fight clubs Munchausen by proxy executing the mentally ill hockey fights professional wrestling cannibalism Megan’s Law Amber Alerts Law of Parties Baby Moses Laws three strikes laws shaken baby syndrome murder of viable but unborn child (e.g., Lacy Peterson Law) murder of pregnant woman for child (e.g., Stinnette) homicide/infanticide due to postpartum psychosis “moshing” at rock concerts fraternity hazing road rage cutting (self-mutilation) Brady Bill benchclearing baseball brawls video game violence and its desensitization to real violence public executions in other countries prison riots celebratory violence (e.g., mayhem in the streets after a sports team championship) violent environmental movements violence aimed at abortion clinics celebrity stalking soccer hooliganism mass suicides from cult involvement (e.g., Jim Jones, Heaven’s Gate)

Advanced Criminology CJS 3302 Spring 2006 Prof. Bruce Jacobs Green Hall 2.114 Office Hours: by appointment Required Texts Curran, Daniel and Claire Renzetti, Theories of Crime, 2nd. edition (referred to as Curran and Renzetti in schedule of readings below and on back side of this page). Bohm, Robert M., A Primer on crime and delinquency, 2nd edition (referred to as Bohm in schedule of readings below and on back side of this page). Course Description As specified in the University’s online description of courses and reproduced in this syllabus, CJS 3302 is designed to provide students with an in-depth study of crime, criminals, and the reaction of the criminal justice system to both. It explores the interrelationships among law, policy, and societal conditions. The major focus of the course is theoretical explanations for crime and criminality. Biological, psychological, and sociological theories will be considered to this end. Grading There will be four exams. Each exam will be multiple choice and will constitute one-fourth of your grade. The last exam will not be cumulative. Make-up exams will be granted only in exigent circumstances where students can document (e.g., with a letter from a physician) that they had no choice but to miss the exam date. In general, make-up exams will not be given. The few that are will be essay in nature; essay exams for the material covered in this course tend to be difficult. There are no extra-credit projects currently assigned for this course, though I may add one later in the semester. Students are expected to have read assigned material before each class. See the readings schedule below and on the back side of this page for assignments. It should be noted that the readings schedule is not set in stone; we may vary from it depending on the pace of the course so it is important that students keep abreast of any changes (I will let you know if there are any). Though readings and lectures will overlap to some extent, certain issues will be covered in lecture that do not appear in readings--and vice-versa. Exams will cover material from both lecture and readings. Assigned material is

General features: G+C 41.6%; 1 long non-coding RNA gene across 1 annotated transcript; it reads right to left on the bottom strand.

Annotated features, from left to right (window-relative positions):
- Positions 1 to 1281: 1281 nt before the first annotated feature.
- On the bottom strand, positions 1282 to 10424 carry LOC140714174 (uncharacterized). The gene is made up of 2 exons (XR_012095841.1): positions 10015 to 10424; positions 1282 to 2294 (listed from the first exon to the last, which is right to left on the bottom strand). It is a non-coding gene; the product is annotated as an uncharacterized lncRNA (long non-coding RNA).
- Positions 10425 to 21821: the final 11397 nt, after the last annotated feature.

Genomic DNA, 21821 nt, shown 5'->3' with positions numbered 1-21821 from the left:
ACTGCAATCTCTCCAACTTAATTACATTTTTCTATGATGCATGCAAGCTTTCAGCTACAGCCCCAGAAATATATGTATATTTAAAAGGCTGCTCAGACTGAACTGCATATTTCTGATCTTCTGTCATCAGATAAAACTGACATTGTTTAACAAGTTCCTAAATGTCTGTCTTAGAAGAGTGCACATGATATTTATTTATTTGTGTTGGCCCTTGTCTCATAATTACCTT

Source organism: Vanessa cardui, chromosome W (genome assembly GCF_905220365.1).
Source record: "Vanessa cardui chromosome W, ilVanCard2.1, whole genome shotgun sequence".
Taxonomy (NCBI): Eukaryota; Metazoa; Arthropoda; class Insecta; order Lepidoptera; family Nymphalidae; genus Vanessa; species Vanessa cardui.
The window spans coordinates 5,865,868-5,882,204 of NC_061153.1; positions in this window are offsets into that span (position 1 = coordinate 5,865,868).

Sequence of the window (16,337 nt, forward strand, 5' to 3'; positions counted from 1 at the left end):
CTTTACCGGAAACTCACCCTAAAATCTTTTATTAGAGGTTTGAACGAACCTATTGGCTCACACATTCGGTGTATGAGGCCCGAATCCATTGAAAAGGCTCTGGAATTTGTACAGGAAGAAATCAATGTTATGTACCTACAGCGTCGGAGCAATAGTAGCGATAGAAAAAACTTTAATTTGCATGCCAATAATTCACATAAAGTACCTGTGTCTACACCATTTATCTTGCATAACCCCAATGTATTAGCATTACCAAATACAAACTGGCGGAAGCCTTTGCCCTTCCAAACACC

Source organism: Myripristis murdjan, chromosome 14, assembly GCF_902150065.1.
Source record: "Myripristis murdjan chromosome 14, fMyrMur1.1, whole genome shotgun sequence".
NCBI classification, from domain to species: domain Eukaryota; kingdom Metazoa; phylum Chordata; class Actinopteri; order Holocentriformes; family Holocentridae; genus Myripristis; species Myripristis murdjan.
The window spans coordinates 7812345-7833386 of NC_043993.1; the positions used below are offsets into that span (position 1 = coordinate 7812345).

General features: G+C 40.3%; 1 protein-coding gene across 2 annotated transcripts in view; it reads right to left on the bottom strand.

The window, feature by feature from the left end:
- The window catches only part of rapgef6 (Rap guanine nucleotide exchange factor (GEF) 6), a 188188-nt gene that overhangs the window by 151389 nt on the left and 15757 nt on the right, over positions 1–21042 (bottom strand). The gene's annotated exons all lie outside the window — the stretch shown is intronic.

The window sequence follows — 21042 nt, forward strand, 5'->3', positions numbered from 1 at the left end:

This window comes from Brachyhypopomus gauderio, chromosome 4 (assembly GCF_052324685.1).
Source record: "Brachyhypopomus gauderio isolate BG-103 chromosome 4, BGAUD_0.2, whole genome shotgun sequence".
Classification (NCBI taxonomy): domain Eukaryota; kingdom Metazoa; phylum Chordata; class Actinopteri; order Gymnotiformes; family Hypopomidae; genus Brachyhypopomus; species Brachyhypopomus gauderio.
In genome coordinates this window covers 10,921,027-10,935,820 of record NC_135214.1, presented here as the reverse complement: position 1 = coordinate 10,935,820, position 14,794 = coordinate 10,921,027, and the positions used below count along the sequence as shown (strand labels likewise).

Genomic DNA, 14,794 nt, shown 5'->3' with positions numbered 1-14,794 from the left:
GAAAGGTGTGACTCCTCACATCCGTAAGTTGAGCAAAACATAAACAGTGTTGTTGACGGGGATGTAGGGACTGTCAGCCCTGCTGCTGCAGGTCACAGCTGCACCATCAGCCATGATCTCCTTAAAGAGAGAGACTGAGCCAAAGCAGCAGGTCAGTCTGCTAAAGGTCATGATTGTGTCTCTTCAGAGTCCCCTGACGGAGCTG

absolutely essentially for grounding and reinforcing what I discuss in class, so it is critical that students do their reading. Exam Dates test #1: test #2: test #3: test #4 Feb. 6 Mar. 13 April 10 Exam date per university schedule, unless otherwise announced

Schedule of readings Week 1 Introduction to course, Deviance vs. Crime, Requirements of criminal act Week 2 continued above, what is theory; Read pp. 1-6; 229-230; 236-237 in Curran and Renzetti; Bohm, ch.1 Week 3 Classical theory, Read pp. 6-15 in Curran and Renzetti and Bohm ch. 2 Week 4 Positivism and physical characteristics, Read pp. 15-17 and ch. 2 in Curran and Renzetti; Read Bohm, ch. 3; test #1 Week 5 Biological explanations continued, Continue reading chapter 2 Curran and Renzetti; Bohm, ch. 4 Week 6 Psychological explanations, Read ch. 3 and pp. 160-165 of Curran and Renzetti and Bohm, ch.5 Week 7 Psychology continued; same two chapters

Week 8 tie up above; test #2 Week 9 Durkheim and Anomie, Read p. 99, 110-113 in Curran and Renzetti; pp. 65-67 in Bohm Week 10 Merton and Anomie, Read pp. 114-119, 123-132 in Curran and Renzetti; pp. 76-82 in Bohm Week 11 Control theory, Read pp. 147-158 in Curran and Renzetti; pp. 90-94 in Bohm; Labeling theory, Read pp. 172-180 in Curran and Renzetti; pp. 105-109 in Bohm. Week 12 tie up; test #3 Week 13 Radical theory, Read pp. 17-22, 183-185, and 187-197 in Curran and Renzetti; pp. 109119 in Bohm. Week 14 Learning theory and Differential Association, Read pp. 135-146 in Curran and Renzetti; pp. 82-90 in Bohm Week 15 lower class culture theory, drift, social disorganization, Read pp. 120-123, 166-169, and 99-110 in Curran and Renzetti; pp. 79-80, 51-52, and 67-73 in Bohm. ***Incremental grading (the plus/minus system) will be used for this course***